Nora Ephron did a lot of things but she didn’t write plays. She did write, with her sister Delia, the omnibus “Love, Loss and What I Wore.” It was spoken, with scripts, by five women who sat on stools and didn’t really have characters or interaction. Nora wrote screenplays, of course, and a funny, funny novel (“Heartburn’), but never a proper two act piece of drama so polished it could just appear on Broadway.
But that’s what “Lucky Guy” is. I did get to see a preview of “Lucky Guy”– which opens on April 1st– on Friday night at the Broadhurst Theater. Tom Hanks, star of Ephron’s two greatest movies– “Sleepless in Seattle” and “You’ve Got Mail”– simply steals the Broadway season as late New York tabloid reporter Mike McAlary. I can’t think of any other movie actor in recent history who makes a Broadway debut like this one. And the playwright: Nothing Nora ever did prepares you for this as her last act, or maybe everything does. All her close friends talk about the perfect little gifts she used to give them. This is one of those gifts.
First of all, the play is unexpectedly greater than just “great.” To think that Ephron wrote this play when she was so ill makes you pause right there. It’s not jokey or constructed of memorable one liners. It’s actually an honest, beautifully wrought tragicomedy about a larger than life guy who burned too brightly. Some of it has been dramatized or condensed from McAlary’s life. But believe me, you get the important stuff.
There’s a person-for-person breathtaking cast that includes Peter Scolari, Maura Tierney, Peter Gerety, and Richard Masur. Then there’s George C. Wolfe, who stages this piece. I can’t get out of my mind at least two scenes where he rises above his already vaunted career highs.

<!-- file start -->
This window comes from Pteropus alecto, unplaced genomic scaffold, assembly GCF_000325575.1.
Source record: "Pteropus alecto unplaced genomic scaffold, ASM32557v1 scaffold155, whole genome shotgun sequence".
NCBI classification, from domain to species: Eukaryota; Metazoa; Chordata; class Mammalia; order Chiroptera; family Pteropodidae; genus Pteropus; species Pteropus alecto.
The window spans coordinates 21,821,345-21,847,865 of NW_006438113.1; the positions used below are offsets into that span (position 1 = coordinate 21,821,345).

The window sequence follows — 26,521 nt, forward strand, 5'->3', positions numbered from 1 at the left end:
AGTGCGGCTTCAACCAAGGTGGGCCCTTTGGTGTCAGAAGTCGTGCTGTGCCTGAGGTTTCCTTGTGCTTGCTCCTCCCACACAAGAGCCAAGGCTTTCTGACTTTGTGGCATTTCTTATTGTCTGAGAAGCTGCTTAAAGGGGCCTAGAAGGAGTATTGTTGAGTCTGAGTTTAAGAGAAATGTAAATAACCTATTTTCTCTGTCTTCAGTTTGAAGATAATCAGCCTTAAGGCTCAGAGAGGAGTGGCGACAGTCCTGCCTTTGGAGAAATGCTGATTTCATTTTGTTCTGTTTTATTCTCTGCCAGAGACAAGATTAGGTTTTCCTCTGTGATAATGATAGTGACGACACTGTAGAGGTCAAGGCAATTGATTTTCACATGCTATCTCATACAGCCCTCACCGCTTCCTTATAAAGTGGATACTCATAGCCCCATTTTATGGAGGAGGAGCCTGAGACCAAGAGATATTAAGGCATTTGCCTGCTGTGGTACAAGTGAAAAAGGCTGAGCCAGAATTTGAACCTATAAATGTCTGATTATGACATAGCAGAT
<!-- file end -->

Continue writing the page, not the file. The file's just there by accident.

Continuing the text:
McAlary wrote and reported for the Daily News, the New York Post, and New York Newsday, In the mid 90s, his career turned into a frenzy of headlines — and some were about him. There was still no internet, and the three tabs were in a deathcage match. Editors and reporters went back and forth among the papers as loyalties kept changing. So did the papers’ owners. There was a strike at the News, and then a public showdown at the Post. It was a wild time. At the Intelligencer column in New York magazine, circa 1994-1995, Pat Wechsler and I wrote a lot of stories just about the daily New York media games. A lot of them took place in bars. And at Elaine’s. And it’s all here.
Ephron, who’d worked at the Post in the 70s, and had written for New York, lays all of this out in “Lucky Guy.” I felt like I was watching a hologram of history. And then into this comes McAlary– his successes, failures, his famous car crash, and his cancer. And all those stories, not the least of which was Abner Louima, who was sodomized with a broomstick by rogue cops. McAlary broke that story and won the Pulitzer. And then he died.
Ephron, Hanks and Wolfe really capture what would be the last great hurrah of New York newspapering. This isn’t “The Front Page” and Hanks knows it. Somehow, even though he never knew McAlary, he gets the whole gestalt of what was going on. With his mustache he somehow looks like McAlary on stage.
I don’t know how all the people who will want to see “Lucky Guy” with Hanks will get in there before he’s supposed to leave on May 26. Maybe he’ll extend into the summer. Also Hanks should try and make it past the Tony Awards. With some luck the play will keep going for a while with a replacement. It’s too good not to let it not have a real life in the theater.
And as for Tonys, as much as I love Chris Durang’s “Vanya, Sonia, Masha and Spike,” “Lucky Guy” is headed to Best Drama, Actor, Director, and several supporting acting nods. It’s going to be a bittersweet experience, I imagine, for everyone involved.